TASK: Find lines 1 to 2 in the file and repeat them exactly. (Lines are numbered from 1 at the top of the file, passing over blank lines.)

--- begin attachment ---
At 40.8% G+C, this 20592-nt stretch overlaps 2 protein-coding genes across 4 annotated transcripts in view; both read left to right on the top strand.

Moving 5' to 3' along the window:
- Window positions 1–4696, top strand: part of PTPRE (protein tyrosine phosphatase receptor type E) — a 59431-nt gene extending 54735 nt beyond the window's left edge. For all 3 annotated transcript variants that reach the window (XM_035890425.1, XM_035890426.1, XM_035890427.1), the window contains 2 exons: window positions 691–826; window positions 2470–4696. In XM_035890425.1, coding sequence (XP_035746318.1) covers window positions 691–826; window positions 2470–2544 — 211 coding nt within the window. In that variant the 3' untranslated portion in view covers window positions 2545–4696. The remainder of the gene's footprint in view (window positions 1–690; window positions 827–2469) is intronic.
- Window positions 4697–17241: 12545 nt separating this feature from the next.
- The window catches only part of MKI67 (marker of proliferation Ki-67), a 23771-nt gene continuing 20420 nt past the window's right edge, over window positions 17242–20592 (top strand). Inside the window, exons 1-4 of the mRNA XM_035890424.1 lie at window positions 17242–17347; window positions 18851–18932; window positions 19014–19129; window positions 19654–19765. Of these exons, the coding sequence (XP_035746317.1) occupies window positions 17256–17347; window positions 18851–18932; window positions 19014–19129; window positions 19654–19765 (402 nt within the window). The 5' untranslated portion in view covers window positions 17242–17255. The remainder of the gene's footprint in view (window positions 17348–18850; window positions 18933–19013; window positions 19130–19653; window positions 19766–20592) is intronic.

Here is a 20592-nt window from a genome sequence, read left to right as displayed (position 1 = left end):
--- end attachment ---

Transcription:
At 40.8% G+C, this 20592-nt stretch overlaps 2 protein-coding genes across 4 annotated transcripts in view; both read left to right on the top strand.

Moving 5' to 3' along the window: